This was absolutely true, as Lungus, Danu, Riley, and Owen, as well as Finn, the baboon, managed to invade my dreams. I loved every minute of imagining their story, and everything seemed to be going perfectly until I realized the book needed pictures. I'm not sure why that didn't occur to me from the outset--after all, I've read a gazillion children's books throughout the course of my life. Nevertheless, as I stared at the black and white letters filling each edge of a word document, I realized our story about respecting differences, and meeting in the middle, seemed naked without appropriate images. My stomach churned with anxiety; drawing is not my forte--and to say it is not my forte is actually an understatement.

Contemplating my options, I ultimately settled on cutting out images from scrap booking paper. I found traceable lions online, and I made them out of unexpected patterns. I drew the outline of a less-than-identifiable baboon and I added him into the mix. Then I made a tree, I cut out a hill and I found the colors of my sky. Suddenly, I had something to work with. I laid out my images and I snapped photographs. Inserting them into the slots beside the words, my husband and I managed to make something that seemed to finally resemble a children's book.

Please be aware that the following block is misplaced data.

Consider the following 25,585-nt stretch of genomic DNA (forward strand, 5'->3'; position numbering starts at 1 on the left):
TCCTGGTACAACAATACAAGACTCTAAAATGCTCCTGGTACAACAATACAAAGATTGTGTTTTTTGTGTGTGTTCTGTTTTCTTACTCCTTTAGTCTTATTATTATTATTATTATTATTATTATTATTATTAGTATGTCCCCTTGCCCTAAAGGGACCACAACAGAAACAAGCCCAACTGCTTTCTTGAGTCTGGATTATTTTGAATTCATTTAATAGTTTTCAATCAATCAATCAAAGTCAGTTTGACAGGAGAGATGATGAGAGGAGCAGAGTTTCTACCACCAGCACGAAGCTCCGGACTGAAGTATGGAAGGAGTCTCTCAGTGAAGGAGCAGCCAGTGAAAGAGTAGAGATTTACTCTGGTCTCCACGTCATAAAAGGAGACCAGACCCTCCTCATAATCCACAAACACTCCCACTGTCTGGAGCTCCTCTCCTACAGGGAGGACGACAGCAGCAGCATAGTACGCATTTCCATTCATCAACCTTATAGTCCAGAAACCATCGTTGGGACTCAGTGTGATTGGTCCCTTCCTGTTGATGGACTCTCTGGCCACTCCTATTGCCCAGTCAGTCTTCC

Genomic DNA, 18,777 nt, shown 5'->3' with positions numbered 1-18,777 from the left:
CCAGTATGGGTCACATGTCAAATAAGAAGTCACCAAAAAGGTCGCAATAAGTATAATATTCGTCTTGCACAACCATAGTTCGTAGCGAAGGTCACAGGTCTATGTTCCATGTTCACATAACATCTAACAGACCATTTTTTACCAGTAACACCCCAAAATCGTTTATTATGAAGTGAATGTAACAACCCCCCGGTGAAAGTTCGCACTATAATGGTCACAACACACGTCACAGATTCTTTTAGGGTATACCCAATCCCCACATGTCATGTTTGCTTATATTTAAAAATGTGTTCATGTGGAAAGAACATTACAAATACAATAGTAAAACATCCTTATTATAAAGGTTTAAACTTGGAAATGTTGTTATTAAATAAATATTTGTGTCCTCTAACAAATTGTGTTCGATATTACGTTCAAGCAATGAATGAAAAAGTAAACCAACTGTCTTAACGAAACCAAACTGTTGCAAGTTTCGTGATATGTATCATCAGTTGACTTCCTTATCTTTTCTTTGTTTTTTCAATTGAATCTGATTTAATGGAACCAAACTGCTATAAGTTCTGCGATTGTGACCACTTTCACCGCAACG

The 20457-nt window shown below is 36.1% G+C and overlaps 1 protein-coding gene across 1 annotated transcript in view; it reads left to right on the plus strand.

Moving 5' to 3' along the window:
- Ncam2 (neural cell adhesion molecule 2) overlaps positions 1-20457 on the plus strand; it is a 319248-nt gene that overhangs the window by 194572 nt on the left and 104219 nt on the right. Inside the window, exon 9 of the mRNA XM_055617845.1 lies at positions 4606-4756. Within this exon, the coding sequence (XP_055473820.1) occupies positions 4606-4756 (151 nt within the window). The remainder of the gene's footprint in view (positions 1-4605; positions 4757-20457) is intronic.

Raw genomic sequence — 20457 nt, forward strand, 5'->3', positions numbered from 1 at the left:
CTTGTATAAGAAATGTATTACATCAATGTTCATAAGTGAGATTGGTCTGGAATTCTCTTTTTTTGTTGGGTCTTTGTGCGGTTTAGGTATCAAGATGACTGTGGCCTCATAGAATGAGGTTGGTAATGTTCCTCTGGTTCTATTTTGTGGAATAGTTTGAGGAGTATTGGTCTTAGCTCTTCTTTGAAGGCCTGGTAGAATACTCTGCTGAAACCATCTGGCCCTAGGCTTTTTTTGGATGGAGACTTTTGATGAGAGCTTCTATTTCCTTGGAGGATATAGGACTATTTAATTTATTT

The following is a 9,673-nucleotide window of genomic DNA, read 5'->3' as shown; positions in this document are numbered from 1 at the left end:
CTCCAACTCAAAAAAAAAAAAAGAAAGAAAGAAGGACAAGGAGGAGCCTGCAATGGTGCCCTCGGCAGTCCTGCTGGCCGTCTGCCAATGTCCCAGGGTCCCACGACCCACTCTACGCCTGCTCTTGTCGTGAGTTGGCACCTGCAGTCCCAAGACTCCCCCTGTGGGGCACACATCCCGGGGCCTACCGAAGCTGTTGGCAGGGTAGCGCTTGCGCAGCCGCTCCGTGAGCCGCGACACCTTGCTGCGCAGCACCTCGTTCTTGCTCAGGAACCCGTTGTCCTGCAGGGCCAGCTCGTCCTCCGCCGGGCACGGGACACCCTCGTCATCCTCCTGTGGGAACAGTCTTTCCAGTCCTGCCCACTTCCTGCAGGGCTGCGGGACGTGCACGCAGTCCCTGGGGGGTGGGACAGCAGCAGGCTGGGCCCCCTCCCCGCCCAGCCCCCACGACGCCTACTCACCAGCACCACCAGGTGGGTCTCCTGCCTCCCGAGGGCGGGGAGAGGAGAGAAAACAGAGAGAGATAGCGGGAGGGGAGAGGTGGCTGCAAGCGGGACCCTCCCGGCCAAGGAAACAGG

Through the process, I realized how much creative energy it took to bring our idea to life. I found myself considering images in a way I never considered them before, and I came to appreciate an art form I've never explored. Any time you throw yourself into unfamiliar territory you are bound to grow, and I feel like my endeavor to produce a children's book pushed me in ways I didn't know I could be pushed. It also made me TRULY appreciate the efforts of all children's book writers who penned and drew the books I loved as a child.

Hopefully one day little Owen and little Riley will like their story. Their aunt and uncle sure had a great time making it, and we can't wait to fly across the country, hold them in our arms, and read every last page together.

And though I'm proud of our creation, I'm also pretty darn excited to be back to my world of blogging. Though still a bit unfamiliar, I think it's slightly better suited for my wandering mind.

Sunday, December 11, 2011

It Isn't Their Fault They're Ugly

My students took a test over Beowulf on Friday and today, as I glanced through their essays, I couldn't help but recall our final discussion. After reading the story from the Danes' perspective, I asked my students to read an excerpt from